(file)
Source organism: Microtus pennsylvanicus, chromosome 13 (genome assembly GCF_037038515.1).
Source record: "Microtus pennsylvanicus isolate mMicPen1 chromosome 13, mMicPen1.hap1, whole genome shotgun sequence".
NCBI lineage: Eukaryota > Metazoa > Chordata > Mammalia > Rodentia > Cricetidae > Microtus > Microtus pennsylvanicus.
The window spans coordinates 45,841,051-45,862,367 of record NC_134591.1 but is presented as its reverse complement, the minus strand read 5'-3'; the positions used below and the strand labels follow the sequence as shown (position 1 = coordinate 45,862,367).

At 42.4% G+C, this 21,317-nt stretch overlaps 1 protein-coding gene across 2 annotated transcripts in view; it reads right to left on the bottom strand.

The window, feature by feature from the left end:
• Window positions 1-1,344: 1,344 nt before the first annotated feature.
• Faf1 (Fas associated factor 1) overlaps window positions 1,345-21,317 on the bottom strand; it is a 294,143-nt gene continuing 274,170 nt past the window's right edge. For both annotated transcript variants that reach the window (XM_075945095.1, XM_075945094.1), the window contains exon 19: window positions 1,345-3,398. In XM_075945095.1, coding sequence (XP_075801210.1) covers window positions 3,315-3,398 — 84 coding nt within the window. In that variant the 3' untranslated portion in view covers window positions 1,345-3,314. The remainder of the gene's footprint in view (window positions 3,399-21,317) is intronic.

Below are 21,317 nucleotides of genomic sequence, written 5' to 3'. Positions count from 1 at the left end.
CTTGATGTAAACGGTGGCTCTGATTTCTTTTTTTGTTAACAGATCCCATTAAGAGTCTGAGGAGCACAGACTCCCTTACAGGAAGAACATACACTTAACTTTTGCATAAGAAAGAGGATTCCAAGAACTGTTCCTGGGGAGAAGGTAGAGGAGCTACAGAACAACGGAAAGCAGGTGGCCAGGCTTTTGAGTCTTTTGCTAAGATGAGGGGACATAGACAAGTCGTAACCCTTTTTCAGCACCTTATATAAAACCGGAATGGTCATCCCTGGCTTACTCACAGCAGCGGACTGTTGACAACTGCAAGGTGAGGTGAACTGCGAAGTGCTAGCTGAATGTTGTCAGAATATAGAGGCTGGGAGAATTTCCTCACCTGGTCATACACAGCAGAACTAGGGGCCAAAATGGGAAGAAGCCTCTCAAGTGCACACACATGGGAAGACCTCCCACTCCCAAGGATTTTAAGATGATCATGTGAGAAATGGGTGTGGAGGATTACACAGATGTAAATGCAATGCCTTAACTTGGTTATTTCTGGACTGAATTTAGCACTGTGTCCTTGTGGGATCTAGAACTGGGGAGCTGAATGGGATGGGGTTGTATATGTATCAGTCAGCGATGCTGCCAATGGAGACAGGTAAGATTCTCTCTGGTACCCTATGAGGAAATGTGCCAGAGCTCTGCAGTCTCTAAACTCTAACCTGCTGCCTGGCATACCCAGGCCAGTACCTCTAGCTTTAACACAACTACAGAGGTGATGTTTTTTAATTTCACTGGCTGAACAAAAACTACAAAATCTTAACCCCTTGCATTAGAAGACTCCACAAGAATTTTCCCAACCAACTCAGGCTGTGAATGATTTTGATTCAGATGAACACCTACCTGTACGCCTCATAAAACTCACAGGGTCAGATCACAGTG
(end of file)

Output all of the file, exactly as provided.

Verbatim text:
Source organism: Microtus pennsylvanicus, chromosome 13 (genome assembly GCF_037038515.1).
Source record: "Microtus pennsylvanicus isolate mMicPen1 chromosome 13, mMicPen1.hap1, whole genome shotgun sequence".
NCBI lineage: Eukaryota > Metazoa > Chordata > Mammalia > Rodentia > Cricetidae > Microtus > Microtus pennsylvanicus.
The window spans coordinates 45,841,051-45,862,367 of record NC_134591.1 but is presented as its reverse complement, the minus strand read 5'-3'; the positions used below and the strand labels follow the sequence as shown (position 1 = coordinate 45,862,367).

At 42.4% G+C, this 21,317-nt stretch overlaps 1 protein-coding gene across 2 annotated transcripts in view; it reads right to left on the bottom strand.

The window, feature by feature from the left end:
• Window positions 1-1,344: 1,344 nt before the first annotated feature.
• Faf1 (Fas associated factor 1) overlaps window positions 1,345-21,317 on the bottom strand; it is a 294,143-nt gene continuing 274,170 nt past the window's right edge. For both annotated transcript variants that reach the window (XM_075945095.1, XM_075945094.1), the window contains exon 19: window positions 1,345-3,398. In XM_075945095.1, coding sequence (XP_075801210.1) covers window positions 3,315-3,398 — 84 coding nt within the window. In that variant the 3' untranslated portion in view covers window positions 1,345-3,314. The remainder of the gene's footprint in view (window positions 3,399-21,317) is intronic.

Below are 21,317 nucleotides of genomic sequence, written 5' to 3'. Positions count from 1 at the left end.
CTTGATGTAAACGGTGGCTCTGATTTCTTTTTTTGTTAACAGATCCCATTAAGAGTCTGAGGAGCACAGACTCCCTTACAGGAAGAACATACACTTAACTTTTGCATAAGAAAGAGGATTCCAAGAACTGTTCCTGGGGAGAAGGTAGAGGAGCTACAGAACAACGGAAAGCAGGTGGCCAGGCTTTTGAGTCTTTTGCTAAGATGAGGGGACATAGACAAGTCGTAACCCTTTTTCAGCACCTTATATAAAACCGGAATGGTCATCCCTGGCTTACTCACAGCAGCGGACTGTTGACAACTGCAAGGTGAGGTGAACTGCGAAGTGCTAGCTGAATGTTGTCAGAATATAGAGGCTGGGAGAATTTCCTCACCTGGTCATACACAGCAGAACTAGGGGCCAAAATGGGAAGAAGCCTCTCAAGTGCACACACATGGGAAGACCTCCCACTCCCAAGGATTTTAAGATGATCATGTGAGAAATGGGTGTGGAGGATTACACAGATGTAAATGCAATGCCTTAACTTGGTTATTTCTGGACTGAATTTAGCACTGTGTCCTTGTGGGATCTAGAACTGGGGAGCTGAATGGGATGGGGTTGTATATGTATCAGTCAGCGATGCTGCCAATGGAGACAGGTAAGATTCTCTCTGGTACCCTATGAGGAAATGTGCCAGAGCTCTGCAGTCTCTAAACTCTAACCTGCTGCCTGGCATACCCAGGCCAGTACCTCTAGCTTTAACACAACTACAGAGGTGATGTTTTTTAATTTCACTGGCTGAACAAAAACTACAAAATCTTAACCCCTTGCATTAGAAGACTCCACAAGAATTTTCCCAACCAACTCAGGCTGTGAATGATTTTGATTCAGATGAACACCTACCTGTACGCCTCATAAAACTCACAGGGTCAGATCACAGTG